149 posts categorized "MOVIE REVIEW"
BOY CULTURE RATING: *** out of ****
In Still Alice, an articulate, accomplished linguistics professor (Julianne Moore) begins to forget things. She gets lost. She repeats herself. She suspects she could have a brain tumor, but the real answer is even more devastating—at the age of 50, she has early-onset Alzheimer's disease.
Her workaholic husband (Alec Baldwin), handsome son (Hunter Parrish) and warring daughters—one archly perfect (Kate Bosworth), one studiously rebellious (Kristen Stewart)—have to cope with this out-of-the-blue development, and must make choices about their own lives and about the woman who is at the core of their family.
Richard Glatzer and Wash Westmoreland were hired to adapt the film from Lisa Genova's highly regarded novel of the same name, and wound up directing it. The partners in creativity and in love have crafted a no-frills, achingly intimate document of what often is a breathtakingly swift decline, one which allows Moore precious little space in which to do anything more than be. The result is a moving, unaffected, ephemeral performance of the type for which she is renowned, and a performance which could become the one that finally brings her the Oscar she's richly deserved for many years.
Baldwin, always so good, may have burned himself with his long stint on 30 Rock and as a frequent SNL host; he has snarky resting face, which distracts from his character and from the film. Stewart, on the other hand, gives a mature performance that perfectly complements Moore's. The others aren't really fleshed out enough to judge.
Ultimately, the film is so hands-off it sometimes feels a little underdeveloped. That hurts it as an overall artistic statement, making it feel like an unadorned TV movie at times, but that approach does nothing to damage Moore and Stewart's effortless shared depth.
As a postscript: It may surprise some to know that Westmoreland's directing career was launched in gay porn in the '90s, and that his work with Glatzer includes the broadly comic The Fluffer (2001), set in that milieu. Less of a surprise is that the men co-directed the affecting drama Quinceañera in 2006.
The Hollywood Reporter says Annie is a stinker, but the David Rooney review is filled with gems:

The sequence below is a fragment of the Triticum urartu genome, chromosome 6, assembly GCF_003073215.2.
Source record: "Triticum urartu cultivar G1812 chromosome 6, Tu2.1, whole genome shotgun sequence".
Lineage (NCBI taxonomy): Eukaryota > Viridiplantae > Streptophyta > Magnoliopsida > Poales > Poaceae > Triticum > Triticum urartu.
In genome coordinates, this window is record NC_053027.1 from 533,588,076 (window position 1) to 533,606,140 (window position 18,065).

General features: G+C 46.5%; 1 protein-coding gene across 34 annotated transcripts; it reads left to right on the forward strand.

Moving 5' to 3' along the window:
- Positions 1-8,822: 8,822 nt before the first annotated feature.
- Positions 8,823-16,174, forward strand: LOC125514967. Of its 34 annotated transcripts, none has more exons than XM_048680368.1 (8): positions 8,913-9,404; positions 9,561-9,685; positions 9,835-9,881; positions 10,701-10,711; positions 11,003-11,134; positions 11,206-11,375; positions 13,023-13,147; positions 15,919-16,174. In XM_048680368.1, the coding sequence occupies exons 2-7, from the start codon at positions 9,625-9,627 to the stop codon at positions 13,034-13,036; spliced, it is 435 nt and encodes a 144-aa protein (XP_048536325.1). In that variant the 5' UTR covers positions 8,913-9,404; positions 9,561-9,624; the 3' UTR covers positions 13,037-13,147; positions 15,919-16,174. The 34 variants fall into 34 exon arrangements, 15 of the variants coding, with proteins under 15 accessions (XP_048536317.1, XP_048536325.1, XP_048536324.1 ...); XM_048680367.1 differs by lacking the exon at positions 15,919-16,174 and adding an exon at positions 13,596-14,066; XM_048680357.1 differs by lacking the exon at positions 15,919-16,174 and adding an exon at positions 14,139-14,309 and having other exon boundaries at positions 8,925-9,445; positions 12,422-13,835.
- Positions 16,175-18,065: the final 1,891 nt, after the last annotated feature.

“Come back, John Huston, all is forgiven.”
“The overwhelming impression from this very loose remake — directed with a stunning lack of musicality by Will Gluck (Easy A, Friends With Benefits), who co-wrote the witless screenplay with Aline Brosh McKenna (The Devil Wears Prada) — is that the creative team doesn't actually like the material much.”
“All but a handful of the existing songs have been shredded, often retaining just a signature line or two and drowning it in desperately hip polyrhythmic sounds, aurally assaultive arrangements and inane new lyrics.”
“...bland R&B/hip-hop Muzak...”
“Every ounce of charm has been pulverized out of the musical in a strained effort to drag it into the social-media age.”
“Putting aside the grating performances, the clumsy direction, the visual ugliness and the haphazard development of story, character and relationships, the movie is hobbled by its intrinsic unsuitability for contemporary retelling.”
“This movie's notions of joy are aggressively fabricated...”
“If there's a more awkward musical number ever committed to film, I can't recall it right now. Oh wait, there is one later with the big finale, "I Don't Need Anything But You," in which Wallis, Foxx and Byrne get to — gulp — dance, while everyone else stands and sways, wearing frozen smiles. These scenes make you wonder if Gluck has ever seen a movie musical.”
“Cameron Diaz...mistakes strident and obnoxious for funny, giving Cannavale some competition for broadest shtick.”
“Even in a movie Auto-Tuned to within an inch of its life, Wallis clearly is no singer. And Byrne, who can usually be relied upon to add some sparkle, is as wan here as her feeble vocals.”
“Not to pour salt on Sony's unfortunate hack-attack wounds, but if Annie was less downloaded than other releases illegally leaked online, it might be because audiences are not stupid and caught a whiff of what was in store.”
BOY CULTURE RATING: *** out of ****